Although my heart breaks for Grace and her seemingly unclear future, I know that we can help many other children.

And it has deepened my resolve for helping Daylight in its mission of bringing hope to unlikely places and to unlikely children. Please pray for Grace and for all of the other children who need a safe place to live and learn.

Lauren Vetsch
Daylight US Board Member


Animal Sacrifices = Traditional Health Insurance

The Pokot villages were like another world. Something that only westerners from National Geographic get to explore. But here we were. In the middle of it.

The night we arrived, some herdboys brought us a dik-dik (small antelope) they had just shot with bow and arrow. They skinned it, gutted it and we cooked it over the fire.

While we were there, we slept in a hut made of mud, sticks and animal dung.

The last day we were there, a child was sick with what everyone assumed was malaria. The people gathered around thought they should sacrifice a goat to appease whatever had caused the sickness in the child. Michael called someone who worked at the clinic in the area who came with medicine and a lecture about bringing sick children to a clinic before taking time to perform animal sacrifices.

Education around medicine and access to simple antibiotics is critical to well-being in the villages. Daylight is seeking to educate villagers and provide vital medicine to hurting people.

Faith and David Kroeker Maus
Daylight Advisory Board Members currently stationed in England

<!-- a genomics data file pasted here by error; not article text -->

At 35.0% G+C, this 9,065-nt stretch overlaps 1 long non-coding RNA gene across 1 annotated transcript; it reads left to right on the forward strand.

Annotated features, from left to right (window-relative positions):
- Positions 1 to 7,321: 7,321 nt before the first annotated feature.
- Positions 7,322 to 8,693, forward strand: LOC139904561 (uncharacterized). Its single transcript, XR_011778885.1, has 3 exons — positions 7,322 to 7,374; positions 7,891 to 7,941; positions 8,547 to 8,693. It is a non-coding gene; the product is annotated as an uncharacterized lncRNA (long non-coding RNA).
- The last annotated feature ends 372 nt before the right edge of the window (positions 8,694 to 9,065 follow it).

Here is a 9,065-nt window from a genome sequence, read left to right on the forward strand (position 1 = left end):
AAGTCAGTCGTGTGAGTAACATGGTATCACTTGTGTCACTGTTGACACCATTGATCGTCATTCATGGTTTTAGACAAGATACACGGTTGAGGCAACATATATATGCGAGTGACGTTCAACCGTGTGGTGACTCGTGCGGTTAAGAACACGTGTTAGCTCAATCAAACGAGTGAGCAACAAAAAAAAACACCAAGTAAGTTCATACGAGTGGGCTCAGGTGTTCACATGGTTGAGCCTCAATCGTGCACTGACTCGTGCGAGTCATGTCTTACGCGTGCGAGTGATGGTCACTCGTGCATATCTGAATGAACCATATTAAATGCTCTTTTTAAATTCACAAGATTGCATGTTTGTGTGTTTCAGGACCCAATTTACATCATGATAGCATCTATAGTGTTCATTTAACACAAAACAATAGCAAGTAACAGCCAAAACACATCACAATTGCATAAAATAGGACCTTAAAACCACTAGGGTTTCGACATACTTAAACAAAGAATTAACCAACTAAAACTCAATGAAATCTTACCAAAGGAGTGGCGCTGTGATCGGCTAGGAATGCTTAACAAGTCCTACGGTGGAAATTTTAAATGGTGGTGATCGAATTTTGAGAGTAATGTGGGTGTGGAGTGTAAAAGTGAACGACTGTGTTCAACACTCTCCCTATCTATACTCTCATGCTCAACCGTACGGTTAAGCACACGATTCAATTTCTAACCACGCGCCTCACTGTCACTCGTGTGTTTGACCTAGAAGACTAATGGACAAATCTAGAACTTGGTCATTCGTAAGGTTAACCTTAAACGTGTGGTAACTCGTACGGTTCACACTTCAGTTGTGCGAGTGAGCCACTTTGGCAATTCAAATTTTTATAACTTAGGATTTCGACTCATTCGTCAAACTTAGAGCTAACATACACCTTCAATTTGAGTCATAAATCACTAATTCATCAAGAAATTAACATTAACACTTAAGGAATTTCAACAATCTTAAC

Wrestling with Tough Questions about God

Daylight board member, Andrew Ulasich, has an amazing heart, and is a wonderful storyteller. He is also a creative theologian. And in a recent sermon he wrestled with a question that has plagued him since he spent a year serving women caught in sex trafficking in Nepal:

Can I honestly share with girls in brothels that there is a good God who cares about them?

He explains, “I am leery of easy answers that explain away suffering without respecting the gravity of people’s pain. I even find rational theological arguments out of place when it comes to the lives of individuals suffering the greatest injustices in this world.”

At Daylight, children come orphaned and disabled by conflict, in need of food, clean water and health care. These realities, if faced honestly and with vulnerability, are overwhelming and can often bring one to question the goodness of God. But Andrew discovers throughout the Scriptures, and his faith journey that God suffers with and for God’s people. And we see this most clearly in Jesus’ love of the vulnerable and hurting people.

You can listen to the rest of Andrew’s story as he wrestles with the hard questions that arise when confronted by overwhelming poverty and suffering that is all too prevalent in this world, and discovers a God who suffers with humanity.

Hear Andrew’s story.

Also, a big thanks to board members Andrew, Lauren, and Matt for raising $1000 at a benefit concert and silent auction!

Nathan Roberts
US Director, Daylight Center